Normally, urban design is done with death and destruction in mind – but prevention, rather than facilitation, is the focus. This unique mini-city was made to be destroyed, pummeled into the dust by repeated drills by armed forces.
Built by the United States military in the remote Nevada desert, the Urban Target Complex (R-2301-West aka “Yodaville”) is the target of strafing, sniping, rocketing and bombing (above image by Lance Cpl. Zac Scanlon).
The terrain has a realistic layout patterned after settlements in the Middle East, and the structures themselves – mainly constructed from shipping containers – are stacked up to four stories high.
As Ed Darack writes for Air & Space Magazine, from his experience following troops into the faux action, “The artillery and mortars started firing, troops advanced toward the target complex, and aircraft of all types—carefully controlled by students on the mountain top—mounted one attack run after another. At one point so much smoke and dust filled the air above the “enemy” that nothing could be seen of the target—just one of the real-world problems the students had to learn to cope with that day.”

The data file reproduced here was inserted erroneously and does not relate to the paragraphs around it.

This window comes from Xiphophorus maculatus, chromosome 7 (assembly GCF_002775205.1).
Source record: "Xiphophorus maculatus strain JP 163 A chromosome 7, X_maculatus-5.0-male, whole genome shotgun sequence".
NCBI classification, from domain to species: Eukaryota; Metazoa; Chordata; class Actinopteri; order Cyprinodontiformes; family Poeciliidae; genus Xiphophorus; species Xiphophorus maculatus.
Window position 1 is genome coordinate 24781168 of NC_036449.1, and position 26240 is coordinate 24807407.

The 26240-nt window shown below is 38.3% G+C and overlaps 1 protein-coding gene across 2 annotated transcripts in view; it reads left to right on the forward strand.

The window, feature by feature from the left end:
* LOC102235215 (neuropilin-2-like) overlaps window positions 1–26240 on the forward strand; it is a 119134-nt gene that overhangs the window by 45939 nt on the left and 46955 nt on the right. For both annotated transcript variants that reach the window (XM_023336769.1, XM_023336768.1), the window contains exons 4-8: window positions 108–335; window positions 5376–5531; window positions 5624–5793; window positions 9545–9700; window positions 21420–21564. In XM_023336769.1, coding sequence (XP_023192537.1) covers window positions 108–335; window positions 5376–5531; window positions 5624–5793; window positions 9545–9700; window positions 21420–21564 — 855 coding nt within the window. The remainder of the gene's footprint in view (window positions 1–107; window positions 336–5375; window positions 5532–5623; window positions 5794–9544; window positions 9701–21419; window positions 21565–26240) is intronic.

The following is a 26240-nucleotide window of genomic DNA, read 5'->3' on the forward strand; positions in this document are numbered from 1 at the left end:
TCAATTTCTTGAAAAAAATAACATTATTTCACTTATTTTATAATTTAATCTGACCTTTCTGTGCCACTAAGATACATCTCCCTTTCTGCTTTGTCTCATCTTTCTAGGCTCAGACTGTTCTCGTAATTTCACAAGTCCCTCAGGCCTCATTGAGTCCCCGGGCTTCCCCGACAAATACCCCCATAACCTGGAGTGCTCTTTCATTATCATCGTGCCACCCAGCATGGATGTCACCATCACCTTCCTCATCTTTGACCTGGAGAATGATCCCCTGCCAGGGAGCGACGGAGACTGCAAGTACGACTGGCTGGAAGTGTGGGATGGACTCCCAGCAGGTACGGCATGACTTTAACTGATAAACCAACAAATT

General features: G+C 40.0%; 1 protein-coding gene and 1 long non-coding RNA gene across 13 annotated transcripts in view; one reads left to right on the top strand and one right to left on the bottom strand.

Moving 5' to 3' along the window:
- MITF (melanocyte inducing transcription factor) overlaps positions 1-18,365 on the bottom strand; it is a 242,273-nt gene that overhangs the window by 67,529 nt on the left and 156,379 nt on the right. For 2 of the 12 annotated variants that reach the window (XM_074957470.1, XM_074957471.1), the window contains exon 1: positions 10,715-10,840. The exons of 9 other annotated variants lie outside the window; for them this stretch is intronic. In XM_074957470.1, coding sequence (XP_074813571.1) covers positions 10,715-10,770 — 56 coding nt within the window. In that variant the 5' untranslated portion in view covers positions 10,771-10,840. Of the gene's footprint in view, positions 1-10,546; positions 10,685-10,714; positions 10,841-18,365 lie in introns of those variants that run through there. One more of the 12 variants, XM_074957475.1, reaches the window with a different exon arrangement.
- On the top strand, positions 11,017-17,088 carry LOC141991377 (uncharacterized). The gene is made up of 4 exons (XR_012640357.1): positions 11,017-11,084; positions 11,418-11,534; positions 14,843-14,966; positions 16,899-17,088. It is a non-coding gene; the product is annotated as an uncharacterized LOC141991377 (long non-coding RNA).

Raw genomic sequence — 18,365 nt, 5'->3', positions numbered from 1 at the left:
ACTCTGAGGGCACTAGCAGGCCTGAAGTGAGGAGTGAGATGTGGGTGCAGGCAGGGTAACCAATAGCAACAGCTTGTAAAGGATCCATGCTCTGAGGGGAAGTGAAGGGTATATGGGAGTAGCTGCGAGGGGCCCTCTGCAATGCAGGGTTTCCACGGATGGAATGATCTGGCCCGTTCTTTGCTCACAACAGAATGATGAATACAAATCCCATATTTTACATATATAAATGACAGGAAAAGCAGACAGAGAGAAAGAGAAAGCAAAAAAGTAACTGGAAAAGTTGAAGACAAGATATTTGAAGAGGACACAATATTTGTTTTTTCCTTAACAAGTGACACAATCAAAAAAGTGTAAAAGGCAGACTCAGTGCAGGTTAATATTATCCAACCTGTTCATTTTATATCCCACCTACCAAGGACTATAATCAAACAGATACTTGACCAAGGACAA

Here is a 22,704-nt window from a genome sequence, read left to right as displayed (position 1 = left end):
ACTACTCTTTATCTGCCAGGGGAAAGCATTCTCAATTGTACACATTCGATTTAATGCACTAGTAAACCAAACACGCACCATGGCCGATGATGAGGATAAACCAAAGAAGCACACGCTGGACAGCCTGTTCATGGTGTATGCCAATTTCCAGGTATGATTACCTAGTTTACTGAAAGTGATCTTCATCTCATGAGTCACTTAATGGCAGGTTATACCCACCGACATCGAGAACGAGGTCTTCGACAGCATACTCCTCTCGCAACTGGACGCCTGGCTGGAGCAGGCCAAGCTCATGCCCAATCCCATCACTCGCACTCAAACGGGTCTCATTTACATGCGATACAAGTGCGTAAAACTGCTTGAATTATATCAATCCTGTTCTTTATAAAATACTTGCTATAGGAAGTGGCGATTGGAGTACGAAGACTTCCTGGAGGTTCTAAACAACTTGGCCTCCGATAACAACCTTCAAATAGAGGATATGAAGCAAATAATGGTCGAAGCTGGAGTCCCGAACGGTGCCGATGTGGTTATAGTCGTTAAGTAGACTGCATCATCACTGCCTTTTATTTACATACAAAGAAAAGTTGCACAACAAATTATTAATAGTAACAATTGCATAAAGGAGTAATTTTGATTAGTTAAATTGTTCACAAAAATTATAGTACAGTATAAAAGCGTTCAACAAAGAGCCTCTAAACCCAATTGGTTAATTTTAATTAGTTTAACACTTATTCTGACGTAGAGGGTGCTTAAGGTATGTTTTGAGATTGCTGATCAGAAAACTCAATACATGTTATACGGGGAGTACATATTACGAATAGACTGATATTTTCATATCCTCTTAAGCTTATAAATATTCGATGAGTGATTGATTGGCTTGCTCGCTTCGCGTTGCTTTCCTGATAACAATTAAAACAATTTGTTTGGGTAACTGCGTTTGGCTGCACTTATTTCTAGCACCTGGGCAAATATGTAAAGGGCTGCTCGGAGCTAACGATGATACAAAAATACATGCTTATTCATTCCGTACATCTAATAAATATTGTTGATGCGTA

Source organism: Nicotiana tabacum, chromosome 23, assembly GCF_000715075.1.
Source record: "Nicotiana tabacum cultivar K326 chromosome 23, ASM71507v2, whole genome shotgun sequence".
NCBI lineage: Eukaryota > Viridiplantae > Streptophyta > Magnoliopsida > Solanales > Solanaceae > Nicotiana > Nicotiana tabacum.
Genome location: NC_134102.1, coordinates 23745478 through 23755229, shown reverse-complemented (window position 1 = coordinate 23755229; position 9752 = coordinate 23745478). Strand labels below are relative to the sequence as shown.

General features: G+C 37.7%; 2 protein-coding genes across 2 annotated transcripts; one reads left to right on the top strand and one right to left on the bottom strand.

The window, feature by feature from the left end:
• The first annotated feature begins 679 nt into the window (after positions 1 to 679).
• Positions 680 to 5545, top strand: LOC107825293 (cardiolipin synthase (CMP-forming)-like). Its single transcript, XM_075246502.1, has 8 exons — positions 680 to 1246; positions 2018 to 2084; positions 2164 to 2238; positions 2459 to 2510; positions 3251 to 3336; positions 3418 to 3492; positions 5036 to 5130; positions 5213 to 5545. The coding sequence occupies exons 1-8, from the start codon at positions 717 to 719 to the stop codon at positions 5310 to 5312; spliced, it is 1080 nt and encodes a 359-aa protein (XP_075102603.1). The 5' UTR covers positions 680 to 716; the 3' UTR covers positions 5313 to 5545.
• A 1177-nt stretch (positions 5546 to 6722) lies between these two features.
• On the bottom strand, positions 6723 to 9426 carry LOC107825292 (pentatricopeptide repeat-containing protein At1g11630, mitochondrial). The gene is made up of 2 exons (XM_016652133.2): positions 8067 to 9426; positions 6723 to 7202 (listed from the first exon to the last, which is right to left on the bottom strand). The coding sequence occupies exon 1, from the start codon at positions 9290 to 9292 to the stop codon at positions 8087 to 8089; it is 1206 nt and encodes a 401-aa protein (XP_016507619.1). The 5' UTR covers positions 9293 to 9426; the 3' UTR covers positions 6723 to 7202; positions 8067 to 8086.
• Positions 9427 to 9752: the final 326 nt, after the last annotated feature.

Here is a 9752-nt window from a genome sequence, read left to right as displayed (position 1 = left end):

BldgBlog asks what we should make of mysterious military architecture, often hidden from public view and thus veiled from scrutiny or critique. “So what, for instance, might something like a Yodaville National Park, or Urban Target Complex National Monument, look like? How would it be managed, touristed, explored, mapped, and understood? What sorts of trails and interpretive centers might it host?”